Redemption - PhMuseum

Redemption

Nadège Mazars

2017 - 2019

Started in 2017, the series is composed by the portraits of former gang members at the time of their act of prayer. Some were released few times ago, others had at the moment of the pictures several years outside jail and a strong compromise with Evangelical Protestantism. The series is an attempt to understand what they individually find in the act of prayer: Redemption? Inner peace? New life? New thought? Escape?

In El Salvador, gang affiliation is lifelong. But there is an exception: when “God reclaims a soul”, by death, or by devotion to religious activities. Conversion to Evangelical Protestantism became a way tolerated by the gang leaders to get out the gang alive in a country devastated by the endemic violence for 20 years.

The prisons have filled up, exploding their capacity of reception, while the public programs of rehabilitation are almost non-existent. Only some evangelical churches, welcome the recently released seeking to break with their past lives, like the Eben Ezer church located in La Dina colony, a notorious 18th Street gang neighborhood in San Salvador.

Conversions to Evangelical Protestantism are usually done in prison. One of them, located in San Francisco de Gotera, in the north-east of the country, reveals the extent of the phenomenon: In April 2018, the 1,500 prisoners sentenced for their activities in the 18th Street gang were all fervent Christians evangelizers.

As in many parts of Latin America, the Evangelical Protestantism extended in El Salvador during the last decades, achieving today an estimated 40% of its population. It tends to invest and supplant the political sphere, redefining the ethic concepts, therewith the fundamentals of democratic societies.

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  • Roberto is praying. The tattoos cover his face. They name or allude to his former gang, 18-R (a split of the initial gang, 18).

  • Edwin is praying. Born in El Salvador, Edwin went to the United States as a child migrant and there he joined the “Barrio 18” gang (18th Street gang) in the early 1980’s in Los Angeles. In1995, he was definitively deported to his native country and participated to the extension of the gang in El Salvador. He became a leader. In 2010, he converted to Christian evangelism and he has remained a fervent believer ever since, living in extreme poverty.

  • Saul (38). At the time of the photo in July 2019, Saul had been living at Eben Ezer Church for over a year. He arrived there in April 2018, it was his first destination when he was released from prison.

  • Rodomel (31) was released on May 29, 2019. He converted to Christianity 7 years ago in jail. While he has a spouse and a 7 years old child, he doesn't want to go to his neighborghood and stays living at the chuch, frightening to come back to his past life.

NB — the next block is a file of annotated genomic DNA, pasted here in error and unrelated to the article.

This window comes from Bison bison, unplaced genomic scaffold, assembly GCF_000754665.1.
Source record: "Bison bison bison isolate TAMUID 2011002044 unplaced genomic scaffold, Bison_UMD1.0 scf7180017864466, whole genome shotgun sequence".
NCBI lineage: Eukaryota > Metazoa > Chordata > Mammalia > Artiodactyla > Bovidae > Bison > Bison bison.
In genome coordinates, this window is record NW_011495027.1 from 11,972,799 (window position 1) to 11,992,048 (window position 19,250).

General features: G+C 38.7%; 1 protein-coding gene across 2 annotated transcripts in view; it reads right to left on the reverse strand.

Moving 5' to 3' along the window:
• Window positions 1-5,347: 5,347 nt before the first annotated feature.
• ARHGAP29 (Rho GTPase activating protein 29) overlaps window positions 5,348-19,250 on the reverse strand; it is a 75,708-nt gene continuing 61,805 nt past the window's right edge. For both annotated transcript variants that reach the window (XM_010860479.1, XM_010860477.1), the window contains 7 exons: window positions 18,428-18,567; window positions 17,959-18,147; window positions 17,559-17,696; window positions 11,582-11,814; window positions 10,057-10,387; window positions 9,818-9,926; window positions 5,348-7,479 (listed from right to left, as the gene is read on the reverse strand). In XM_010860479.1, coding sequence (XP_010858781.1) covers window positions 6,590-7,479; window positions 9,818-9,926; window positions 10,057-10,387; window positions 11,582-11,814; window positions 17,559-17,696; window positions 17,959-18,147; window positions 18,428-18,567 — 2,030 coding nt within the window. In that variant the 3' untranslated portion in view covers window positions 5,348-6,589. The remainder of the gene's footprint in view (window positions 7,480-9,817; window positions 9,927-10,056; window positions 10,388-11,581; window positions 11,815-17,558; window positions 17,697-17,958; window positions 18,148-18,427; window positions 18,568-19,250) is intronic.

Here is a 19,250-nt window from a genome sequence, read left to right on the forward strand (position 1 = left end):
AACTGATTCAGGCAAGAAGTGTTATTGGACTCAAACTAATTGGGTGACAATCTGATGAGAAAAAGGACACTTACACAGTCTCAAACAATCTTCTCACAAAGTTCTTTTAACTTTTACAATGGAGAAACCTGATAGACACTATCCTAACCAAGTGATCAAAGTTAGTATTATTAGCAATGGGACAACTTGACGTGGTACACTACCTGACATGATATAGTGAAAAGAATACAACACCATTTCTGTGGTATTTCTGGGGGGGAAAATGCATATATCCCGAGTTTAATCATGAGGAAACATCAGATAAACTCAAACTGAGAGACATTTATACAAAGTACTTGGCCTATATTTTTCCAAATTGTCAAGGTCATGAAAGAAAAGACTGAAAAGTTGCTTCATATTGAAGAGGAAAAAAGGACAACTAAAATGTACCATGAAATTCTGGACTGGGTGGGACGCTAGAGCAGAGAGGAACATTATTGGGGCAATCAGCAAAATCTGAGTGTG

• David (35).

  • Juan Carlos (42).

  • Jose Rolando is praying. In June 2017, his tattoos are almost totally erased on his face. He followed 34 laser sessions to remove the signs of this former belonging to the “18th Street” gang. Jose Rolando was arrested with 4 others comrades for “illicit association”. But he was just living with them near the church, all converted to christianity. For the church, this detention was unfair, ensuring they were not back to the gang.

  • arlos is posing
    as he is praying.
    He was released one year ago.
    He stays for an indeterminate time at the church as he has no other place to stay. His mother lives in an opposite gang territory.
    And his tattoo on his face put him in danger if he goes in another place.

  • "My change of life has been something… a surnatural experience. I grew up thinking to be a convicted criminal! Perhaps I was in love with death. Now I'm in love with life. I want to live a normal life. Seeking God is our last one shoot."

  • Child of Salvadoran people that fled the violence of the civil war in the 1980’s, Wilfredo grew up in Los Angeles where he started his gang activities. His story remains those of the gangs in El Salvador, that were strengthened in the late 1990’s with the US deportation policies. Deported in 2006 from the Us to El Salvador, Wilfredo met the Salvadoran branch the 18th Street. He converted to Evangelism in La Gotera jail and he was released at the end of 2016 and went to the Eben Ezer church. Now, he dedicates his time to organize the former gang members that found a refugee at the church.

  • At the time of the picture, Hugo was released 15 days ago, after being 8 years in jail. He settled into the church. But some weeks later, he disappeared. His body was found three weeks after, in a state of advanced decomposition. According to some sources, his former gang would be those who killed him.


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